8. Discard everything that was in the pot except the liquid you just strained. The veggies, herbs, and bones are no longer usable for other recipes.

Chicken Stock Simmering on Stove

Easy Crockpot Chicken Stock Recipe

Crockpot owners, rejoice! You can follow the above directions but use a slow-cooker (aka Crockpot) instead. This easy recipe also works in an Instant Pot (pressure cooker), but you don’t need to leave the ingredients in for as long.

  1. Add all of the ingredients and water to your slow-cooker.
  2. Turn the heat to high until it comes to a simmer—probably about 2 hours. It will take a while to simmer, as the slow-cooker heats at a slower pace than your stovetop.
  3. Remove the meat once it’s cooked through, roughly 2-3 hours in.
  4. Add everything back in just like the method above. Let it all simmer on low for 4-24 hours.
  5. Keep it covered and let it simmer as long as you’d like. You may want to add another cup or two of filtered water if too much liquid evaporates.

All slow-cookers are different. You may want to leave it on high if it’s not gently simmering on low. I leave mine on low overnight after being set to high for about 3 hours and allow it to all night.

To store, let it come to room temperature. Then store in quart containers in the refrigerator for up to 3 days, or the freezer for up to 6 months.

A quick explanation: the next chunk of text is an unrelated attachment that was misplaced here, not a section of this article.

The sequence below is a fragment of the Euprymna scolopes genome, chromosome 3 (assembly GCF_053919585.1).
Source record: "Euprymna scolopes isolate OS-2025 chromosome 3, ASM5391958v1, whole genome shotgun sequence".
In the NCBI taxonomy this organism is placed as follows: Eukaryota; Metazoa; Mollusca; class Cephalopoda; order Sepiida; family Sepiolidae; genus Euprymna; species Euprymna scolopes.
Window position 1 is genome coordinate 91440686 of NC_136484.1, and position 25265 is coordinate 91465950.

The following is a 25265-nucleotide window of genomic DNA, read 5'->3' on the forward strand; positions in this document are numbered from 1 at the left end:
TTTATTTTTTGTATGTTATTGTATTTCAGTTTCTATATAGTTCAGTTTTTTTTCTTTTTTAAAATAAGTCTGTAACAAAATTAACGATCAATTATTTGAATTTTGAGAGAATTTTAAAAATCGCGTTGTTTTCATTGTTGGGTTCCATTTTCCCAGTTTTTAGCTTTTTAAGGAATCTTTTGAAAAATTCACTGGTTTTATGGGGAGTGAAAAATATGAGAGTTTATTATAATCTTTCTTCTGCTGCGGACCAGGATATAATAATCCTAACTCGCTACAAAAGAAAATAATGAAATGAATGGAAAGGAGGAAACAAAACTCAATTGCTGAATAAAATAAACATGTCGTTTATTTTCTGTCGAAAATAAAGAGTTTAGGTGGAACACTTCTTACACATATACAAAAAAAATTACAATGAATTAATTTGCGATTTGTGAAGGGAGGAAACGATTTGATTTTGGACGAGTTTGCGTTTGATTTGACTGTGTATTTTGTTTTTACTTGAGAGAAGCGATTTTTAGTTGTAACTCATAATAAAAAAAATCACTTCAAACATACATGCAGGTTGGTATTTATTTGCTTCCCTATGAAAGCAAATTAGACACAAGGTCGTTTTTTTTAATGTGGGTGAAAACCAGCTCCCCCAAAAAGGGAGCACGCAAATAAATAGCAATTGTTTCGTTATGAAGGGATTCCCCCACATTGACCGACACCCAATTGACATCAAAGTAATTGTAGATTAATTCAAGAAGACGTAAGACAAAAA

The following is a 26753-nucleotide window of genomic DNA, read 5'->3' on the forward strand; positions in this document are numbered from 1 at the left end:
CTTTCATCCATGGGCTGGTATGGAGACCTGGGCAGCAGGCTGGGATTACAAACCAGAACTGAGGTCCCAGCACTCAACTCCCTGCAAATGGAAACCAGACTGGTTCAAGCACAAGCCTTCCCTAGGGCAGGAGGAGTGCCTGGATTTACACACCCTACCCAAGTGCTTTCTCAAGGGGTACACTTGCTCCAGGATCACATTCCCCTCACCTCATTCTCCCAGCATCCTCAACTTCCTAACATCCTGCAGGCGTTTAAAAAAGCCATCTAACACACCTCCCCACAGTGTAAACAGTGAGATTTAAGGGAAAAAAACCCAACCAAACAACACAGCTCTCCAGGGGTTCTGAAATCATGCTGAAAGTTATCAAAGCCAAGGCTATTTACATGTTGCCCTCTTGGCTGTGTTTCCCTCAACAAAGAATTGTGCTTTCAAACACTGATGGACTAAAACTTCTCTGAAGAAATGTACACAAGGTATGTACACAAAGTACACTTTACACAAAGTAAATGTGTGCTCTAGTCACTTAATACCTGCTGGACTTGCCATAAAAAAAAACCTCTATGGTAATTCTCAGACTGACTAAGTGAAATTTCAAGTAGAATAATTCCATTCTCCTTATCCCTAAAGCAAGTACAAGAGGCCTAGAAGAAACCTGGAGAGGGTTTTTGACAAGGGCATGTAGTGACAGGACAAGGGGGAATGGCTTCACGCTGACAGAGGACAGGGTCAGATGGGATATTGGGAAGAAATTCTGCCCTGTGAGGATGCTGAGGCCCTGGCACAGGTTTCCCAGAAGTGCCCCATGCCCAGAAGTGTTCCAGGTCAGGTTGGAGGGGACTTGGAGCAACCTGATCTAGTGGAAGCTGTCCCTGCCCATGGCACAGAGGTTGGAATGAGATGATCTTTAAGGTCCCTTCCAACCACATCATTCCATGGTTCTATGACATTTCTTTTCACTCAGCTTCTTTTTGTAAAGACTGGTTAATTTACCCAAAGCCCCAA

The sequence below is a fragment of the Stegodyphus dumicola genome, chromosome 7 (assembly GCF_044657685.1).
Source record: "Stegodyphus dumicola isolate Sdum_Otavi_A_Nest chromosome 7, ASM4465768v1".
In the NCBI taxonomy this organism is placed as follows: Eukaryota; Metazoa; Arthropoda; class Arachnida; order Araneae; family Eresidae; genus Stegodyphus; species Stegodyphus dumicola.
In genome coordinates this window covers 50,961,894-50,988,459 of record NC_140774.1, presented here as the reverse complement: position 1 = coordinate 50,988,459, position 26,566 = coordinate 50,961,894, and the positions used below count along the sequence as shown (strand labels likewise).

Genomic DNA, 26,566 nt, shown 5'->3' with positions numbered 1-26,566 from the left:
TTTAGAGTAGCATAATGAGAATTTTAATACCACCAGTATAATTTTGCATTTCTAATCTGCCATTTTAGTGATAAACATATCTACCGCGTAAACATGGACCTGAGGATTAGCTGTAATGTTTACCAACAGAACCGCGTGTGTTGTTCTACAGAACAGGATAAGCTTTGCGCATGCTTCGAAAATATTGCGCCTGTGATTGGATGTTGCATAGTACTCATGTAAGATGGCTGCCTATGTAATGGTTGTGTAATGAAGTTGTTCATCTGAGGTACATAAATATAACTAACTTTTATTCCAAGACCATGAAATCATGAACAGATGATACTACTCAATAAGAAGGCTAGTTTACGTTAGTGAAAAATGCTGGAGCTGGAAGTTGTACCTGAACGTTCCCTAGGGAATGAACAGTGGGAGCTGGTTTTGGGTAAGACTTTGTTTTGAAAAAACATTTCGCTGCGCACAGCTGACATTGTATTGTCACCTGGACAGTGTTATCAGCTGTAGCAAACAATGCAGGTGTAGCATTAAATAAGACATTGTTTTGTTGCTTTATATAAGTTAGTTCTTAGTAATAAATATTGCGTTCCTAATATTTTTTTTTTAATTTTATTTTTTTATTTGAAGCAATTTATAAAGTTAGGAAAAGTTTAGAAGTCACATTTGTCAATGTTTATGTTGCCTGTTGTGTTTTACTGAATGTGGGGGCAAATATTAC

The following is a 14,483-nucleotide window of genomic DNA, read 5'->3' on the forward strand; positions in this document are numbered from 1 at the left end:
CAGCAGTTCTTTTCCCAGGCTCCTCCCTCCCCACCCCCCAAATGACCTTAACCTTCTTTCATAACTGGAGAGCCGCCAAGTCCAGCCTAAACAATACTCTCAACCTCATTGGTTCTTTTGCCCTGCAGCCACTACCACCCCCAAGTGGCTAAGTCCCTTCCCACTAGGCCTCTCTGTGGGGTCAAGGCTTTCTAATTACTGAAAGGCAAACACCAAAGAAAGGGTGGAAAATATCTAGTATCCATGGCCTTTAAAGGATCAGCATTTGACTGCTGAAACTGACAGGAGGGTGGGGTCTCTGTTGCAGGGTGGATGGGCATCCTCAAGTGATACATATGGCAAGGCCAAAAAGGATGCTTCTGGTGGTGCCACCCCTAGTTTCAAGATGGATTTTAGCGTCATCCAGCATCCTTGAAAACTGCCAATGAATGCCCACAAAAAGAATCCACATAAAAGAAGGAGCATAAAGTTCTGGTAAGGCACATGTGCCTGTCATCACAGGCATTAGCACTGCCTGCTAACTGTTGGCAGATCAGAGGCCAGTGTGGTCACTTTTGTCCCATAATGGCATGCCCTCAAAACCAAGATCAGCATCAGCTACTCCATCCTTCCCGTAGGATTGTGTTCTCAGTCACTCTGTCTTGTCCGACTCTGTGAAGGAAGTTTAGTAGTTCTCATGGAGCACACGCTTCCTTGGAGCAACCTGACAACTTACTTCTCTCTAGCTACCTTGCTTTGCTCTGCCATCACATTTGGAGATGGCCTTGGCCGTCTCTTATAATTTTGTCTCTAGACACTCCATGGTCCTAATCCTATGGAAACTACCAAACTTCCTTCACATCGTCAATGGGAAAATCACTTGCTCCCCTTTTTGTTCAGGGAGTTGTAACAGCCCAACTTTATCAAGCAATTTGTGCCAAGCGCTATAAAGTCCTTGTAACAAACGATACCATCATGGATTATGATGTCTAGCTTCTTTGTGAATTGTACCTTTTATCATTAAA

If freezing, freeze in portions that will be useful to use in recipes, like 2-cup (1-pint) or 4-cup (1-quart) containers.

Chicken Stock Recipe Suggestions

What can I use chicken stock for? You can use chicken stock for hundreds of delicious recipes, including:

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homemade chicken stock recipe

Best-Ever Chicken Stock Recipe

  • Author: Elizabeth Rider
  • Prep Time: 10 mins
  • Cook Time: 5 hours
  • Total Time: 5 hours 10 mins
  • Yield: 4 quarts 1x
  • Category: Soup, Healthy
  • Method: Simmer
  • Cuisine: American


This chicken stock recipe was a staple in my home growing up. I remember my mom making chicken stock on the stove every weekend, all winter long. 

Long-simmered homemade chicken stock (AKA bone broth) is wonderfully nutritious and filled with protein, nutrients, and minerals. Plus, the flavor is unbeatable. If you love it, please leave a 5-star rating in the comments below to help other readers in our community.


  • 1 whole chicken (4-5 pounds), any paper inside removed
  • 1 white or yellow onion, quartered